As part of Lee’s Mathematics Internship Program (MIP), Lee University and Dalton State College recently collaborated to create a partnership with Whitfield County School System. Six Lee students worked on two projects analyzing data for the school system and recently presented their projects to the visiting school system officials.
“Our partnership with Lee University and Dalton State has been immediately beneficial to the operations of Whitfield County Schools,” said Mike Ewton, assistant superintendent for operations. “Student researchers were able to dive deeply into our operational data and perform analytics that will be useful with future strategic decision-making relating to transportation and construction projects. We look forward to the future of this mutually beneficial partnership.”
One project analyzed the schools’ bus fleet and the other one analyzed the school buildings’ maintenance. The project was an interdisciplinary collaboration between Lee’s mathematics department and the School of Business. Whitfield County school system officials included Angie Brown, school nutrition director; Ewton; and Rick Holsomback, director of transportation.
“This program provides a unique opportunity for our students to apply their mathematical skills in real world problems,” said Dr. John Asplund, professor of mathematics at Dalton State. “Furthermore, collaborating with community organizations provides students a practical outlet to practice knowledge gained through classroom instruction. We hope to make the real world of mathematics more accessible to undergraduate students so they can better prepare for their future careers.”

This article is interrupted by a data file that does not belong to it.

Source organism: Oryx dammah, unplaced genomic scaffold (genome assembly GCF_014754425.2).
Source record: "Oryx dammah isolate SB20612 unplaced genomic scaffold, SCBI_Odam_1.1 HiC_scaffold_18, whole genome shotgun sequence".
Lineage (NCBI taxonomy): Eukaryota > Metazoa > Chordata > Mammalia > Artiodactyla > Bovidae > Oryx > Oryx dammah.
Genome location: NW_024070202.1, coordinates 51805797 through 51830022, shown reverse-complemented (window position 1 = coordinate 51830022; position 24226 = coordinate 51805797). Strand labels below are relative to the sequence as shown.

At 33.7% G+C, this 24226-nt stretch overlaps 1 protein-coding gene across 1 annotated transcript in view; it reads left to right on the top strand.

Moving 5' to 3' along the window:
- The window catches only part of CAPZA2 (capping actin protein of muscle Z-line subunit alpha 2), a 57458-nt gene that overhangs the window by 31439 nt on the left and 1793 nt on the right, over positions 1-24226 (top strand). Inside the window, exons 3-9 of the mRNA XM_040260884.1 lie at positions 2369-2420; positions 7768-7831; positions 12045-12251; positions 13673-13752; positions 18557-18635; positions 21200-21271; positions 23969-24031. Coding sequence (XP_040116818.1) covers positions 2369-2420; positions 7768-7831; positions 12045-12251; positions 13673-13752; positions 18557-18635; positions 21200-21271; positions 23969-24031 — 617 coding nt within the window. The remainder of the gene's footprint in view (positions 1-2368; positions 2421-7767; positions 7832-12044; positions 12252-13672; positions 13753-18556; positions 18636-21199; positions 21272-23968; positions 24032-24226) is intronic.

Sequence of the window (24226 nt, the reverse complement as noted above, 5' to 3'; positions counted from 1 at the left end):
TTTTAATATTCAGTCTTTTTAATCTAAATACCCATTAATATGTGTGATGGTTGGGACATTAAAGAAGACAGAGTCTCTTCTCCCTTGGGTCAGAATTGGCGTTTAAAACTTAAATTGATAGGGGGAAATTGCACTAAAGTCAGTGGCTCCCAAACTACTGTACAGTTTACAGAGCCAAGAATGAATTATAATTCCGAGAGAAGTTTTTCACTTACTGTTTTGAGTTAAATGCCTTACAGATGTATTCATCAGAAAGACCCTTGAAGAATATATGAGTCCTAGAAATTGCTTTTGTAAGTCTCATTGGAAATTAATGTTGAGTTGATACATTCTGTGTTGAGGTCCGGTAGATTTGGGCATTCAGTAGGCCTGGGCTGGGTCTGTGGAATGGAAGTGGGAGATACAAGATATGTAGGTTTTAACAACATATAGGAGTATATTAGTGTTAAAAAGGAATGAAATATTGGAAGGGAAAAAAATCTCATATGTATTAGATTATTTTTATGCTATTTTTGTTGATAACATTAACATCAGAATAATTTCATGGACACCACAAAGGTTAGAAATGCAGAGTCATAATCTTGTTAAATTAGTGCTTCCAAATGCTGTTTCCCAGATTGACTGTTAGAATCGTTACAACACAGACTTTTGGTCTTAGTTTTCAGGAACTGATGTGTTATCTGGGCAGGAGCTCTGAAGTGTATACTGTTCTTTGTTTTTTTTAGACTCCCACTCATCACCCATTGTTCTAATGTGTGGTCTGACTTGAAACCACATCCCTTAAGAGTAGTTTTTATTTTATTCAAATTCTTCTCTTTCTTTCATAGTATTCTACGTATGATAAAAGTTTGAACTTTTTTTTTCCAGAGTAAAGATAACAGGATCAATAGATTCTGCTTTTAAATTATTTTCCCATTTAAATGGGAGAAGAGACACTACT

Lee students James Clevenger, Kelsey Martin and Scott Odell worked on the first project, “Analysis of Transportation Fleet of Whitfield County Schools.” The objective was to determine at what point older buses were costing the school system more than they were worth.
Stephen Carter, Rihen Khatri and Daniel Prata’s project was “Cost Analysis of Schools System’s Buildings.” Data provided to the team of students included maintenance expenses for school buildings, operations expenses, and enrollment. In addition to analyzing the data at hand, they predicted the costs of maintaining the buildings in the future.
“I am very thankful for the opportunity to work on this internship program,” said Prata. “This project was an amazing experience that allowed us to apply the knowledge we gain in class to real projects."
According to Dr. Caroline Maher-Boulis, professor of mathematics at Lee, students will continue to develop projects in the fall.
“We are happy to see this internship program grow in terms of students who make use of it, as well as partnerships created with local Businesses, Industries and Government (BIG),” said Maher-Boulis. “We hope that these projects encourage BIG to collaborate with us. It benefits everyone: the students, BIG, and the community.”
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